Abstract Preview

Here is the abstract you requested from the IMAPS_2007 technical program page. This is the original abstract submitted by the author. Any changes to the technical content of the final manuscript published by IMAPS or the presentation that is given during the event is done by the author, not IMAPS.

The Effect of Package Pin Map on Signal Integrity for Test Applications
Keywords: package design, signal integrity, test socket
The continuously increasing operation speed of the ICs in the past decade has made the packaging design more challenging than ever. In order to deliver the signal from chip to PCB with minimal distortions, the signal integrity analysis has become a critical step of packaging design work flow. Such analysis is typically done at the package level, but with todays higher speed ICs pushing for less and less design margins at all levels, more and more companies have also realized the necessity of bringing the PCB signal integrity analysis into the equation to ensure the whole system level success. Unfortunately, very little thought has been given to include the test socket into the consideration during package design stage. The signal integrity analysis for test socket has been always an afterthought. As the result, the customers often have to use those so-called high bandwidth sockets to test their high speed products. Such sockets are usually very expensive and less robust mechanically. It is also very common for such sockets to have low first pass yield and require frequent maintenance. Hence the cost of testing is greatly increased directly or indirectly by using such sockets. However, if the package design engineer is aware of the existence of the test socket somewhere down the road and make certain package design arrangement accordingly, the need of such high bandwidth sockets can be greatly decreased. Even with arrangement simple as signal/ground pin map, the signal integrity performance of the test socket and package as whole can be greatly improved. Through some simple case studies, this paper will demonstrate how much such considerations during package design stage can improve the testability later on. Hopefully, the paper can also serve as a call for awareness of such new work flow for package design.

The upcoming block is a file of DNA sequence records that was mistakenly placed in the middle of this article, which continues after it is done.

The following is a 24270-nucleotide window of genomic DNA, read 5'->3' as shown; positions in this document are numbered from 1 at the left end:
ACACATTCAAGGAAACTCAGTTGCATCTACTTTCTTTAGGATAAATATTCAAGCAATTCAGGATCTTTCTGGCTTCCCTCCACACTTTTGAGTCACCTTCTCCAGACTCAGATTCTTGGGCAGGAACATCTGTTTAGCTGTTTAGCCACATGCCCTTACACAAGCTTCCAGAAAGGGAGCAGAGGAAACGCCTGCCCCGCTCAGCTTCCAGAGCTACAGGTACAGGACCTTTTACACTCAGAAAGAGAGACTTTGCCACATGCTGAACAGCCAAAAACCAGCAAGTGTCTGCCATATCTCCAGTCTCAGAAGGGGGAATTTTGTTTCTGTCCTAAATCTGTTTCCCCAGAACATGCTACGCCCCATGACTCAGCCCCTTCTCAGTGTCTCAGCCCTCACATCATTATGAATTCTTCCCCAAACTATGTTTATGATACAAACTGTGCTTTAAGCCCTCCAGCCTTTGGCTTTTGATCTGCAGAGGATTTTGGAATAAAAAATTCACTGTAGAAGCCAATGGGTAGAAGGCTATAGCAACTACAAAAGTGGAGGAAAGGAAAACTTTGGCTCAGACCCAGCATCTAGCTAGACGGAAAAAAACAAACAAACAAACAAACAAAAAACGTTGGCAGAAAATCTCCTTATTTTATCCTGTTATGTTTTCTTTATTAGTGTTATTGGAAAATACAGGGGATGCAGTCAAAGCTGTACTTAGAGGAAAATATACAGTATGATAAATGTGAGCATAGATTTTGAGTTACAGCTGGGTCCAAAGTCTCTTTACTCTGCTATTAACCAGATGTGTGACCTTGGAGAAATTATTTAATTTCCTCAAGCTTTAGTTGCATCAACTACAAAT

Dr. Hongjun Yao, Signal Integrity Manager
Antares Advanced Test Technologies
Gilbert, AZ

  • Amkor
  • ASE
  • Canon
  • EMD Performance Materials
  • Honeywell
  • Indium
  • Kester
  • Kyocera America
  • Master Bond
  • Micro Systems Technologies
  • MRSI
  • Palomar
  • Plexus
  • Promex
  • Qualcomm
  • Quik-Pak
  • Raytheon
  • Specialty Coating Systems